Travel Talk #4: Planning Daily Travel

Hello, friends. So you’ve booked flights, hostels, and some transit. Now for the fun part! This Travel Talk is about planning day-to-day activities during travel. This is a rather eclectic post, but stay with me. This is how I typically plan travel for each place I visit.

October 221Blue Church in Bratislava, Slovakia.

1) Make a Wish List. The first thing I do when planning the day-to-day is to make a list of everything I could possibly want to see in that place. This list should be all-inclusive. Food, museums, markets, architecture, performances – anything you can think of. Don’t think about all the details yet – this is your wish list! Opening times, entrance fees, public transit, etc. – within reason, these can all be worked out later. And if you end up with too many activities, you’ll just have to save some for the next trip!

I use a number of sources to find interesting things to do in the places I visit. As I’ve noted before, I’m a very visual person – Pinterest is my friend. I’m a specific kind of Pinterest user in that I try to research every travel pin (to be sure it’s a real and accessible place) and to exclusively pin places I actually plan to visit some day. I also like to make trip-specific boards for adventures I’m currently planning.

In addition, I enjoy visiting blogs to find travel information – they often mention attractions that travel guides leave out. Blogs by locals are even more awesome, because it means you get the inside scoop on the city you’ll be visiting. My two favorites for planning this trip have been Taste of Prague for Prague and Red Chili Lounge for Wroclaw. I initially had a bit of difficulty tracking down specific blogs for the places I’m visiting. Does anyone have tips on finding travel blogs?

I do occasionally consult travel guides, but I much prefer a paper book to an internet source. I find Lonely Planet travel guides are fun to read, with solid information, and I like adding sticky-notes to pages to mark the things I want to see. However, I find their website somewhat unwieldy and unhelpful. Likewise, sometimes I’ll just do a Google search (Images or otherwise) to find out the top sights for a new place. I usually return to Pinterest or blog sources to find out more.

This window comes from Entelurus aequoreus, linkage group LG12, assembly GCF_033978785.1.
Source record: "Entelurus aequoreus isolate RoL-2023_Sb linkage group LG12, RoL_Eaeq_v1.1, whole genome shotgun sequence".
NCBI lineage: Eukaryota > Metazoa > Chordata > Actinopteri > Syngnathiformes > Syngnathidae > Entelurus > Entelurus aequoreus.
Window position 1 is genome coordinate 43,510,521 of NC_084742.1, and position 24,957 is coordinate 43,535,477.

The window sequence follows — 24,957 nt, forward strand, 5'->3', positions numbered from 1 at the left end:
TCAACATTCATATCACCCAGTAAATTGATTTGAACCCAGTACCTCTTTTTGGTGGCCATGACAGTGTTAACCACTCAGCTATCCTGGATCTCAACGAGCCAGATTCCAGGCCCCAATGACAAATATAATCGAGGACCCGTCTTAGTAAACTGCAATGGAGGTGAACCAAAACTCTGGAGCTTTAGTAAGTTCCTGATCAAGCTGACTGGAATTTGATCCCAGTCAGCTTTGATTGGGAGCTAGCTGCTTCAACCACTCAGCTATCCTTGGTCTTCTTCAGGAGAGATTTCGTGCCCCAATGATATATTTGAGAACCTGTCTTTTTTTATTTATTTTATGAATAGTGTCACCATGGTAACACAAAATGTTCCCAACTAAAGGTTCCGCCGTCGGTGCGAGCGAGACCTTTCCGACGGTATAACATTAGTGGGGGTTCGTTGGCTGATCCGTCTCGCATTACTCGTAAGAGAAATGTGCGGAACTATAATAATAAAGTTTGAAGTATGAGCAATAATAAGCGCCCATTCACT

So go ahead: make a wish list! Think broadly about what you can do. I’m really into botanical gardens right now, and I also love architecture. Eric would like to visit the Prague Zoo, and we both love structuring our day around a few excellent meals. I also want to take some time to seek out a few places I visited on my last (very brief) visits to Prague and Krakow, so I can share them with Eric. And I’m not ashamed to admit I’d like to do a little shopping in Dresden, where there is a Kiko Milano, a brand I really enjoyed discovering while in Italy, and a Primark, which I’ve always wanted to shop at.

For the final, comprehensive list I like to use something like Word, Excel, or a handwritten document. This is so I can easily add more details later. Pinterest is great for ideas and I still try to add as much to it as possible, but for easy access to the information, some other list type works better for me.

October 1217Church in Kutna Hora, Czech Republic.

2) Collect More Information and Prioritize. Now’s the time to investigate some more details. Check the open days and times, the location and ease of accessibility on public transit, and consider the cost. I always use Google for currency conversions, using the three-letter currency code or the name of the currency (e.g. 5 pln in usd tells me that 5 Polish zloty is $1.34). Also consider the season you’ll be visiting – is the attraction even open? What time does it get dark? Add these notes to your list.